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Return to India
Twenty Years of Change in the Sub-Continent

It was almost exactly 20 years ago. Two months of backpacking around India was coming to an end. I'd been standing in line for what seemed like hours trying to check into a Delhi hotel before taking an early-morning flight back to London. Or three lines, to be precise. The first was to register, the second was for the mysterious purpose of picking up a docket giving rights to the third queue, at the end of which, after more form-filling, was the promise of keys to the hotel room and a couple of hours' sleep.

Even by Indian standards this seemed an extraordinarily unnecessary process, but after a while on the subcontinent you get used to these things. Except that I hadn't. I really hadn't. Indeed, I had completely had it with the daily frustrations of Indian life. Can it really be that difficult to book into a bloody hotel room?

Emaciated by weeks of dysentery and still half-crazed by a dose of psychedelically-charged dope a phoney guru in Jaipur had persuaded me to imbibe, I was ready to explode. Approaching the front of the third queue, I fumbled in my pockets for the docket which would deliver the room keys. In my confusion, I had mislaid this apparently vital piece of paper. As the man ahead successfully completed his marathon, I desperately searched bags and rechecked pockets. The hotel receptionist was unyielding. Without the ticket, I couldn't have the keys. I offered him money but to no avail. It was back to the beginning of the first queue or no room. And so the eruption began, spilling out, quietly at first, in a disgraceful torrent of expletives, and continuing on to a loud-mouthed, shamefully rude rant on the iniquities of the Indian nation and all who dwelled there. That the bureaucracy I had just encountered was almost certainly a leftover from British rule didn't occur to me.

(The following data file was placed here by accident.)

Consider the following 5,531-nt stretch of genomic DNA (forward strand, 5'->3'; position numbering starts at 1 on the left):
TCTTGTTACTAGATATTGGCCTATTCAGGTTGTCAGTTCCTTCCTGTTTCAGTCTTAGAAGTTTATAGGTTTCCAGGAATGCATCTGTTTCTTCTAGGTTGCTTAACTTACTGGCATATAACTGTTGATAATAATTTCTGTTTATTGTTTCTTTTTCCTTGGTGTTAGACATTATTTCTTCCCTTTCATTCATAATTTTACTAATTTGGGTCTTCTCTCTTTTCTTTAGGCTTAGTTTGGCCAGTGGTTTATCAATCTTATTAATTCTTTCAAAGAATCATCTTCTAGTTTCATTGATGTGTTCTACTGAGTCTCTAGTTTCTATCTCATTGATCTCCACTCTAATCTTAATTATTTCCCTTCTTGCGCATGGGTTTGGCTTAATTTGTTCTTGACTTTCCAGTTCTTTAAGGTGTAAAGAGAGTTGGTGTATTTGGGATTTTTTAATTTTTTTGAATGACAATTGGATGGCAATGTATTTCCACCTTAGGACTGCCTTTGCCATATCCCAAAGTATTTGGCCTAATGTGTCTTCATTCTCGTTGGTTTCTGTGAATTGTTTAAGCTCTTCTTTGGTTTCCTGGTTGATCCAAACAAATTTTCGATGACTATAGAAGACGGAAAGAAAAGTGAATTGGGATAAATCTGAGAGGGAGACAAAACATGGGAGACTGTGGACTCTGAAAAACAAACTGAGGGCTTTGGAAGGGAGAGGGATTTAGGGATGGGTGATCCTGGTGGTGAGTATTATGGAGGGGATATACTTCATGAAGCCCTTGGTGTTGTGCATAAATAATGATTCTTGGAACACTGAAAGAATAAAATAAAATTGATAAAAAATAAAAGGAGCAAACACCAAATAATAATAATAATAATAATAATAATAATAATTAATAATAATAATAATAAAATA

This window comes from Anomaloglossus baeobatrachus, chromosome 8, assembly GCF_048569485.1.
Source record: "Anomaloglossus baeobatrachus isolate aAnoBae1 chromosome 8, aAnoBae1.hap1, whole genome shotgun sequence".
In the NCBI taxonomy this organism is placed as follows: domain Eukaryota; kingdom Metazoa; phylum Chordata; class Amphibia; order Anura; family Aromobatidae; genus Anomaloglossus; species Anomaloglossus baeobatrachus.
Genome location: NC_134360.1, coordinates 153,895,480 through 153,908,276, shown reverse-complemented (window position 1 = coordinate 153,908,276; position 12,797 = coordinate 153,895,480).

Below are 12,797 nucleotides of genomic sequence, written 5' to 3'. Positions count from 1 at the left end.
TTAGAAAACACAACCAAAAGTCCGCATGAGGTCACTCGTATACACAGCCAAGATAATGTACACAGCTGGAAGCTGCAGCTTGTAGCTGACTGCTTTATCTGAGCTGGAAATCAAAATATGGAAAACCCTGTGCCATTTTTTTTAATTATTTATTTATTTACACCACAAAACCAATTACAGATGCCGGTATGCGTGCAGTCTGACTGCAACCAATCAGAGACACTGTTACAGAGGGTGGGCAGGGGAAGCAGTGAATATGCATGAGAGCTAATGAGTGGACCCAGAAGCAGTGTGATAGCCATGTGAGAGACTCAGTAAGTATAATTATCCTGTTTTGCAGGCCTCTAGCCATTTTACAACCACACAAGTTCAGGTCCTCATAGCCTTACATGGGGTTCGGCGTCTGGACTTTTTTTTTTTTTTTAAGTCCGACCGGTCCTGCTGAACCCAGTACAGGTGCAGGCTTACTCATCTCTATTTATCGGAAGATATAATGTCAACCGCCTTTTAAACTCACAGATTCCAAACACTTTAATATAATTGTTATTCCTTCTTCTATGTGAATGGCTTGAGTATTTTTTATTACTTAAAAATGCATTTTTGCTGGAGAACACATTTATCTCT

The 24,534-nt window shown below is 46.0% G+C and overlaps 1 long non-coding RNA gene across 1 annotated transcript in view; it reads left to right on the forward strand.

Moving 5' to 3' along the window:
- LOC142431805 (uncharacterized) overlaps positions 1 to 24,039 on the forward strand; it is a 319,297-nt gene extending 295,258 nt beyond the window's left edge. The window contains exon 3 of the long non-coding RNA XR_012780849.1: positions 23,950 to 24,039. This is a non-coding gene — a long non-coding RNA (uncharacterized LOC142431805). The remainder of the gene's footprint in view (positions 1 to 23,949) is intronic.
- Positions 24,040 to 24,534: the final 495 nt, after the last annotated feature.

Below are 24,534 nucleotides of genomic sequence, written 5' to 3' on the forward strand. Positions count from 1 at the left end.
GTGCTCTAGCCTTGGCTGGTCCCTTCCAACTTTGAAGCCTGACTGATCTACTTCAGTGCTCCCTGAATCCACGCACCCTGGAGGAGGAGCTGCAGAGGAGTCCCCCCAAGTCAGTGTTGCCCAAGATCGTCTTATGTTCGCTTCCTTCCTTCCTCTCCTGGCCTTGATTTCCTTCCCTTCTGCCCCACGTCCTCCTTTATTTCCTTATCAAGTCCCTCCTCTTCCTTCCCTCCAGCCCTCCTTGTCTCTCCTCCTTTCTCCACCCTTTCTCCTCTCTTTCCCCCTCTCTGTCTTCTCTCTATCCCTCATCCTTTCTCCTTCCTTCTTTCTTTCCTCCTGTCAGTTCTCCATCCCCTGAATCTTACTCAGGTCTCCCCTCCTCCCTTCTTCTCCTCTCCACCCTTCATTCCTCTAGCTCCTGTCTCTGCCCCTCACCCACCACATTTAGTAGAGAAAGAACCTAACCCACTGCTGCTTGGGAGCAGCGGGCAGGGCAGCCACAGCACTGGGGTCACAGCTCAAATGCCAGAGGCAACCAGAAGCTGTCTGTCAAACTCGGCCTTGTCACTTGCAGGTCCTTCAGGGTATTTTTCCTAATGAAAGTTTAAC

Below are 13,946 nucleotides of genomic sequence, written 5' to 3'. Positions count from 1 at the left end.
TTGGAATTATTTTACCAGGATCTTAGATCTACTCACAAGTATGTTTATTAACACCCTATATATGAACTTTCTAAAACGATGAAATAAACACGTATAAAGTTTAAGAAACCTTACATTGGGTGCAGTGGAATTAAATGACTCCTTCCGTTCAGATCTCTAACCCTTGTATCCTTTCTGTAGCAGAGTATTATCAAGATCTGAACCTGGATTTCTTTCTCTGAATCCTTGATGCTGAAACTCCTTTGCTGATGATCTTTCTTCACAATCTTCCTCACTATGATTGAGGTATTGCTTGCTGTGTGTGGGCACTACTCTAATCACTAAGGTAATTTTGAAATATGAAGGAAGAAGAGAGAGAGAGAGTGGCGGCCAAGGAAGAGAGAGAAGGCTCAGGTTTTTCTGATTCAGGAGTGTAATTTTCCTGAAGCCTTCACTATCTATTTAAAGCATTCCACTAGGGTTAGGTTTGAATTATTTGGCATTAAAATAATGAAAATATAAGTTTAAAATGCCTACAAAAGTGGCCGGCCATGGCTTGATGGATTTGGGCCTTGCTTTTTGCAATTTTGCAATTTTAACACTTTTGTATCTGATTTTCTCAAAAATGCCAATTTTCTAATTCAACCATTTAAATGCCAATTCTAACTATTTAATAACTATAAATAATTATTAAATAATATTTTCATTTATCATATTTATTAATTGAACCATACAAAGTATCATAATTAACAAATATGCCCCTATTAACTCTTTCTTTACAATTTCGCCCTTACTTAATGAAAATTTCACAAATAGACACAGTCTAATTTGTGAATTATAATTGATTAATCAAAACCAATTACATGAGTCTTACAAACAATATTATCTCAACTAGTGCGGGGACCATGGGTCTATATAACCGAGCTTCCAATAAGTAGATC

The queue of mainly Indian nationals behind me counter-erupted in an appropriate manner - with mocking laughter, that is - at this pitiful display of anger. A kindly-looking gentleman shook his head. "How long have you been in India? You really should know better. You cannot come to India and expect to live life at a Western pace. You'll go mad. Go home. Maybe you'll think better of us after a couple of weeks."

He was right. Nobody who visits this astonishing country is left untouched by it. My memories of that trip are still among the most vivid of my life. Within months I was longing to return to this intoxicating mass of chaotic humanity - the sights, the smells, the noise, the landscapes, even the brutality of the climate. Back home, things seemed colourless and predictable by comparison with this veritable feast for the eyes. Yet career, children and rival destinations have until now kept me from it.

* So here I am, 20 years later, fresh from a Jet Airways flight from London, back on Indian soil once more. The airline itself is instructive. It didn't exist when I was last here, but today is part of a plethora of new Indian airlines established to feed the country's explosive economic growth. The calm, service-oriented efficiency of the flight, more than a match for Western counterparts, is impossible to reconcile with the chaos of India I remembered.

This is a very different kind of trip to my first. I was a tourist then. Today I'm here to learn about the Indian development story. This is a happening of truly seismic importance that in time may come to be seen as of greater historical significance than many of the things we worry about closer to home, including the present traumas in the Middle East. Along with the rapid industrialisation of China, it is fast changing the way we must think about geopolitics. The long-term impact of Asia's integration into the global economy, which is still in its infancy, is likely to be profound.